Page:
The First-Time Home Buyer Incentive is a week old, but don’t expect skyrocketing demand for a program expected to help fewer Canadians than the number bandied by the federal government.
“If I’m a betting man, I’m going to suggest this thing has smaller uptake than the 100,000 number the government keeps waiving around,” said Robert McLister, mortgage editor of Rates.ca and founder of Ratespy.com. “In the majority of cases, you qualify for less—with a regular down payment, the typical borrower qualifies for 4.5 times their income, but now it’s capped at four times their income. Under the regular 5% down, vanilla CMHC mortgage, you can qualify for up to $60,000 more.”
The First-Time Home Buyer Incentive—in which the Canada Mortgage and Housing Corporation will provide up to 10% on the purchase price of a new build and 5% on a resale—caps household income at $120,000. The policy states that “participants’ insured mortgage and the incentive amount cannot be greater than four times the participants’ annual household incomes.”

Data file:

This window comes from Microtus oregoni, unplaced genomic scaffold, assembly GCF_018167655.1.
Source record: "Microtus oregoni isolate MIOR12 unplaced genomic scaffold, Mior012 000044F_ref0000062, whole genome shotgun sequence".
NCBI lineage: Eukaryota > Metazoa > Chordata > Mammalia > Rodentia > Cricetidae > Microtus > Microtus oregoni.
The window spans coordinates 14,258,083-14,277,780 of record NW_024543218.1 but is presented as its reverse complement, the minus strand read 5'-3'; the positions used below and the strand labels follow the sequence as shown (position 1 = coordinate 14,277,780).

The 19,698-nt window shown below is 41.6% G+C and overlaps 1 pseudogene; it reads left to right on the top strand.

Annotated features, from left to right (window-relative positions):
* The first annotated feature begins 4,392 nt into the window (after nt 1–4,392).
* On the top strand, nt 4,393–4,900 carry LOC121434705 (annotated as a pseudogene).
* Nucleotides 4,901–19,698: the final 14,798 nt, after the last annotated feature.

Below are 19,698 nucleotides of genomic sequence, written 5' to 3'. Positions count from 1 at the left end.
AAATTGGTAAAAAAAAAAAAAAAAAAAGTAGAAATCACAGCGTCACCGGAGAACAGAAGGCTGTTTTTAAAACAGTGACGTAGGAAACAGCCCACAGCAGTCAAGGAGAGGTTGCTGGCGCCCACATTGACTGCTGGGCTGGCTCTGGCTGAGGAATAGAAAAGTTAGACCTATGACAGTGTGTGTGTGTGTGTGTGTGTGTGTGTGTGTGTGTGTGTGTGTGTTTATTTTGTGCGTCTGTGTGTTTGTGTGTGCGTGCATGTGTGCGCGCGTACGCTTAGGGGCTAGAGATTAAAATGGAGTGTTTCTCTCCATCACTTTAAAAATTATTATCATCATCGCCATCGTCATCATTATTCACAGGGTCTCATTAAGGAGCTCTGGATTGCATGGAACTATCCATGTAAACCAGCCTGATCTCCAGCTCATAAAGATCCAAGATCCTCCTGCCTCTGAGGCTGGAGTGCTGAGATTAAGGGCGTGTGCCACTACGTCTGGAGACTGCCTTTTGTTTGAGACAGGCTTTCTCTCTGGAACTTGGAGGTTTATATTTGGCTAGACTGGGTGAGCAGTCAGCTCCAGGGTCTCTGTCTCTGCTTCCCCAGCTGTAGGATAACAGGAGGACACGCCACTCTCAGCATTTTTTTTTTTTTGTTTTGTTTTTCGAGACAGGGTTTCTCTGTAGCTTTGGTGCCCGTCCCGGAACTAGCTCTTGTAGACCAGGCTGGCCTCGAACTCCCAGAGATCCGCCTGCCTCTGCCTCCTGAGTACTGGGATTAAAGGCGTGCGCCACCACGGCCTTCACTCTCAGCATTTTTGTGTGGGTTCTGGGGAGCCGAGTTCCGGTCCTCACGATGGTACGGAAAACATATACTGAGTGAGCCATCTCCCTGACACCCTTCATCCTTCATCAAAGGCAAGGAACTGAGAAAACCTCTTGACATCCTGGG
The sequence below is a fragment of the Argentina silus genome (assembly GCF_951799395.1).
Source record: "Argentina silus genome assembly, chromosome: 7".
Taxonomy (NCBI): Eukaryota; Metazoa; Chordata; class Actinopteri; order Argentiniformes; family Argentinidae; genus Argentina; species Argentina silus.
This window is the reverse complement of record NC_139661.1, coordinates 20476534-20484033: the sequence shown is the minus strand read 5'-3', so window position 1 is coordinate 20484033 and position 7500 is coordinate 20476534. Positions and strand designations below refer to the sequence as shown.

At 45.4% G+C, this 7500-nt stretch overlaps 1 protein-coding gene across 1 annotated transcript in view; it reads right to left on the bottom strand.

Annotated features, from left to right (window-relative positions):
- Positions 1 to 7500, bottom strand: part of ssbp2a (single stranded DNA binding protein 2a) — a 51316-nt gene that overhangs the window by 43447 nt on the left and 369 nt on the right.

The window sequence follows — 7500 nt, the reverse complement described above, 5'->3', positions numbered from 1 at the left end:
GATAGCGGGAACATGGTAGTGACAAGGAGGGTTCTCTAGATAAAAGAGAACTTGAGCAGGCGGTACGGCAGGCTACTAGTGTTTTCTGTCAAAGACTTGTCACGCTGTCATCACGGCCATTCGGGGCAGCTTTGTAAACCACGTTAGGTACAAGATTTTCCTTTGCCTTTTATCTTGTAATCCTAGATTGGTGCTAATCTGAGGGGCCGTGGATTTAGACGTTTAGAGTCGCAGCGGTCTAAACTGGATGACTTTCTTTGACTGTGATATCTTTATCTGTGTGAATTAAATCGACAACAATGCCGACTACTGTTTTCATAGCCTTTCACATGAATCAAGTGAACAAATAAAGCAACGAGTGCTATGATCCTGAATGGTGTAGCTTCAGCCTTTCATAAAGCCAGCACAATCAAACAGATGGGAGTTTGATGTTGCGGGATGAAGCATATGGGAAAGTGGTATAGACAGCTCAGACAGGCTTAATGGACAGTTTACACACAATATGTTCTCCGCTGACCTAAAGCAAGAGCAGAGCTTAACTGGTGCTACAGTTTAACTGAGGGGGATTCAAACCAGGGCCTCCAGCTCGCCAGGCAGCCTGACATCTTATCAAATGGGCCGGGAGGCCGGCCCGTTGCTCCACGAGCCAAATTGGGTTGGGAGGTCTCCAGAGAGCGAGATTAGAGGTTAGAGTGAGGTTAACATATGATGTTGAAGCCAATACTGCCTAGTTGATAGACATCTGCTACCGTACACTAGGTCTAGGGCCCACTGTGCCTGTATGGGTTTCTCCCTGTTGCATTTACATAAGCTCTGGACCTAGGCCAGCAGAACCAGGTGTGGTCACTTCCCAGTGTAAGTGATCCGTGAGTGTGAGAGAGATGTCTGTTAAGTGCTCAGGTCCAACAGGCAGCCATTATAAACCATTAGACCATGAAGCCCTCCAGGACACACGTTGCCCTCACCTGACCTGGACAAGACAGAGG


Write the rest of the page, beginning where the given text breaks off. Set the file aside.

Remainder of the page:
According to calculations provided by Ratehub.ca, a household with $100,000 of income that puts a 5% down payment qualifies for a $479,888 home. This leaves a mortgage amount of $474,129 after down payment and the CMHC insurance premium. The household qualifies for a mortgage of 4.74 times their income.
If the same household elected to participate in the First-Time Home Buyer Incentive their maximum purchase price drops to $404,858, because this is the maximum they can afford while keeping the total between their mortgage and the government incentive below four times their income.
“The number one issue facing first-time homebuyers is how much they qualify for, not the monthly payment after the home closes, and that’s what this is aimed at,” said James Laird, co-founder of Ratehub.ca. “They qualify for less if they use this program.”
The program is suitable for homebuyers in markets with weak housing demand and economic fundamentals. McLister added that borrowers who use the First-Time Home Buyer Incentive, and plan on living in the home for around five years, could potentially save more on interest and default insurance premiums than they’d give back to CMHC.
“Who it’s not for is someone who plans to live there for a long time, especially in a housing market that’s hotter and has stronger fundamentals,” he said. “In that case, it could cost you more in the equity you give up than what you save on interest and default insurance premiums.”
So why was it introduced in the first place?
“If you’re running for election in the fall and one of the hottest button issues is housing affordability and you don’t do anything to help millennial voters, your odds of winning the election are lower,” said McLister. “So they have tried to appear like they’re coming to the rescue with a program that has very little impact.”